As we embrace the new culture of learning (Thomas & Brown, 2011) we are making progress in teaching digital citizenship skills. We need to keep working hard to teach kids to be open, kind, and supportive of one another in the relationships they are building on and off-line.


Brown, S (2008). Play is more than fun. Retrieved from:

Kielburger, C. & M (2012). Make a pledge to take a stand against bullying. Calgary Herald (11/12/12).

Thomas, D., & Brown, J.S. (2011). A new culture of learning: Cultivating the imagination for a world of constant change, Seattle, WA: Create Space.


  1. Thank you for your post on bullying..... It is real and relevant. By Parents staying connected to their kids and their social circles this will assist in dealing with issues and hopefully someday eliminating bullying altogether from our society.

    Mark S

  2. Diana, your post connects on so many levels. You have shared your personal and teaching perspectives on the issue of bullying. By linking to national actions: Bullying Awareness Week and the Kielburgers; your blog adds information and depth for your readers. You have even woven in our course video content and the Thomas and Brown reference. When people draw together resources on critical issues, such as bullying, understanding is deepened. You have done that and I hope your blog has a wide audience. This kind of blogging can create change in our schools and in our society. Thank you.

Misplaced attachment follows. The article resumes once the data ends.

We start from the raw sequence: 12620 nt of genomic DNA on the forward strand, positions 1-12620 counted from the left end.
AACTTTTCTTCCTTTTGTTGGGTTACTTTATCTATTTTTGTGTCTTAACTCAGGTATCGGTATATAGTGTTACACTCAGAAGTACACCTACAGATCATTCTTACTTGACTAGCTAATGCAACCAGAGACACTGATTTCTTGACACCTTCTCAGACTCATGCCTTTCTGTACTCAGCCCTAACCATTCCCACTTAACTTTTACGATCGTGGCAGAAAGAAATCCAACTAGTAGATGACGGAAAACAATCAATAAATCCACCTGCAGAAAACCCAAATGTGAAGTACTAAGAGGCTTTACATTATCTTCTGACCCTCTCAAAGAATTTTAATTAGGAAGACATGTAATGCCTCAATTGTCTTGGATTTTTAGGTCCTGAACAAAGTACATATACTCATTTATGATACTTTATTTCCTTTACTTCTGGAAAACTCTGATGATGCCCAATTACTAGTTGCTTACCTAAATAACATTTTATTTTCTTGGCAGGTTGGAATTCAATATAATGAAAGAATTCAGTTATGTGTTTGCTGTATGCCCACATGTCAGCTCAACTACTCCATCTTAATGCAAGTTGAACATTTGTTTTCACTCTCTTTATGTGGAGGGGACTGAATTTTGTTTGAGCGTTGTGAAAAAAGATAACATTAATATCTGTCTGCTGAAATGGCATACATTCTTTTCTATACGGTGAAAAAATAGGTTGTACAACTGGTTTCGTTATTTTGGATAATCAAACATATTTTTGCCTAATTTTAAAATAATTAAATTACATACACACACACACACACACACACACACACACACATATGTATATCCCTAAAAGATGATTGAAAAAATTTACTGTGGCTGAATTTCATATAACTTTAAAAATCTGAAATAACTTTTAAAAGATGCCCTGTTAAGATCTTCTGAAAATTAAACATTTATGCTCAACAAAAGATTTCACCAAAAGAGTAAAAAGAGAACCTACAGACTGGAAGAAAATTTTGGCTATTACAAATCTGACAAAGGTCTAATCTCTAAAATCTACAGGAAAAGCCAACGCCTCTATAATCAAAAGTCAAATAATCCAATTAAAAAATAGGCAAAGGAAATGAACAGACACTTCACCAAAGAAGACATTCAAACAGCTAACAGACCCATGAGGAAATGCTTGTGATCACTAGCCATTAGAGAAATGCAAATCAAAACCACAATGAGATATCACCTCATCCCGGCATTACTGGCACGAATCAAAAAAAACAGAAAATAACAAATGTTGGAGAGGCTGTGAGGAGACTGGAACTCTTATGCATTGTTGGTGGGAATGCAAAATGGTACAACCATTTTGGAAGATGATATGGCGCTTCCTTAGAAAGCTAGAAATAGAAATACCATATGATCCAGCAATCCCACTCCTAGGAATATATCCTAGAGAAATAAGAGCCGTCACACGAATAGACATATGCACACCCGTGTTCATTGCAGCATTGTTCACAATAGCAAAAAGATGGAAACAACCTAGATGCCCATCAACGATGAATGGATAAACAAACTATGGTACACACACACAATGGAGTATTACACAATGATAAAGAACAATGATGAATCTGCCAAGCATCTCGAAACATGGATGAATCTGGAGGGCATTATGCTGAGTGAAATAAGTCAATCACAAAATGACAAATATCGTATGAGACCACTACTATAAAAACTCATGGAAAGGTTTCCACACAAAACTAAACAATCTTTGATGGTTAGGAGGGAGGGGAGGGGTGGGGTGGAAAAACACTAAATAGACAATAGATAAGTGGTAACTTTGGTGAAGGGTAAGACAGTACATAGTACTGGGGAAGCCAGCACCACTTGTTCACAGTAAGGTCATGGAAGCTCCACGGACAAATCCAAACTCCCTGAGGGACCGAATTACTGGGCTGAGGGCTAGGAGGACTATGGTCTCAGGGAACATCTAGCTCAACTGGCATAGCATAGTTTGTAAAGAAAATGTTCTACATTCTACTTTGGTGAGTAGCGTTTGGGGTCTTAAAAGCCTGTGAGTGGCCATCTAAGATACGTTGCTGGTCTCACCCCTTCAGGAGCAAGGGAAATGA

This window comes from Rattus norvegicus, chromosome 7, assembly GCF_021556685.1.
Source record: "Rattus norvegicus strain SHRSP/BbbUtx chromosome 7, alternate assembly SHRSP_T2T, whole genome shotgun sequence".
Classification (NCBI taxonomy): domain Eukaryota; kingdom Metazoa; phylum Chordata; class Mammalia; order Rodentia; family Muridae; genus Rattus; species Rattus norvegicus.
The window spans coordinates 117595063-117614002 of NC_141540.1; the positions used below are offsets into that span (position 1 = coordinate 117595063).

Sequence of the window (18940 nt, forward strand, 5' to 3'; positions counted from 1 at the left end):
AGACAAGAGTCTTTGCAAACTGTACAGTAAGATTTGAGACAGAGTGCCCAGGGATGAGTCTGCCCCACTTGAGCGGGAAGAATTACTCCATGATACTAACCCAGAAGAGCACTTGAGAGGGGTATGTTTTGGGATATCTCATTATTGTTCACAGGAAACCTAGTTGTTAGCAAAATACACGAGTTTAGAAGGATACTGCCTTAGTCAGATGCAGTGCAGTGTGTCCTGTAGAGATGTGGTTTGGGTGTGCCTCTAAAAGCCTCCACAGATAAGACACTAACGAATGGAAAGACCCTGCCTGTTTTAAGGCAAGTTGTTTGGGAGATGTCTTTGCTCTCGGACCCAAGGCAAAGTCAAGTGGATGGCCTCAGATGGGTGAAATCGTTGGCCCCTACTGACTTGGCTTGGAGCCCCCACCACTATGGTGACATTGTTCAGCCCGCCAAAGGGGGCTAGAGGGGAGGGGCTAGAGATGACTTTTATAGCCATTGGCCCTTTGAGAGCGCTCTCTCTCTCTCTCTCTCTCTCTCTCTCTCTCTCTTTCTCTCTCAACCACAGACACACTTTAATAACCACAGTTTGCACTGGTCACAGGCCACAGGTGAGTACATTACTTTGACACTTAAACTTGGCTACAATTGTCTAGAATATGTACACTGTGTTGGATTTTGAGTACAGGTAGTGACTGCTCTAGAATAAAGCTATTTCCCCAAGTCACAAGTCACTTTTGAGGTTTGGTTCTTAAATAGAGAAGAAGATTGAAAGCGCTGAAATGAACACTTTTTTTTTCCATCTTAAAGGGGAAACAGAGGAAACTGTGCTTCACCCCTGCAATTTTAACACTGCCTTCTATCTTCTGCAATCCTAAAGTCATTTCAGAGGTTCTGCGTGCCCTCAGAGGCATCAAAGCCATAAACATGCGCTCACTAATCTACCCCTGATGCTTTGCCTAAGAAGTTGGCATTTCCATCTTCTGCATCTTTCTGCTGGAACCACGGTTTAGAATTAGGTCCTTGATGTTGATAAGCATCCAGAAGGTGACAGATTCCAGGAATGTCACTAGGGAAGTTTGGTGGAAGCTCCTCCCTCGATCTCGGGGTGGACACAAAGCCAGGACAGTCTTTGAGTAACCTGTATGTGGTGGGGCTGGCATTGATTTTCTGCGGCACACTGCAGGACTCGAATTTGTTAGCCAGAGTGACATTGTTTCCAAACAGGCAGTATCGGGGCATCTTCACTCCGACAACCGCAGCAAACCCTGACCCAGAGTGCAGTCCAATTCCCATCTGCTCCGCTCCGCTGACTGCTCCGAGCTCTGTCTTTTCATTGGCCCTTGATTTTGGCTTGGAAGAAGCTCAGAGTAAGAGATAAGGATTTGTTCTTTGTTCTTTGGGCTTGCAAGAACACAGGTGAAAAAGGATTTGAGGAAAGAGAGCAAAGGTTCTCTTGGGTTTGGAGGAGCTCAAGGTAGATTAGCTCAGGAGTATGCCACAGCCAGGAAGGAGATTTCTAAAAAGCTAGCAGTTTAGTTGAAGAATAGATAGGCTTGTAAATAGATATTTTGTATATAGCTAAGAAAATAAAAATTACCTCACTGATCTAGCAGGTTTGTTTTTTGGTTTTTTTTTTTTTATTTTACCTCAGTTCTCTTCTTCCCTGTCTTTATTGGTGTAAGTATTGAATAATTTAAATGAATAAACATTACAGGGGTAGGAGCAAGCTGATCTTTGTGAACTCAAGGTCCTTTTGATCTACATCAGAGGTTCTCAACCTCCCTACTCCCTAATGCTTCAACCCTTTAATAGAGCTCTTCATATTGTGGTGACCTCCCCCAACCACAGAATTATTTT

3. I really appreciate your supportive comments, Carole. I think we need to keep repeating our anti-bullying messages over and over to keep them in the collective conscience of kids and adults. I did look at the Linda Yollis video about kids blogging. It was great, thanks!

  4. Bullying is a tough topic to take on at any age and stage. I was involved in brainstorming to create a bullying awareness campaign at my College. Security services had engaged a number of people because they were getting reports of bullying and harassment type behaviours against students by their peers. Our school is not alone.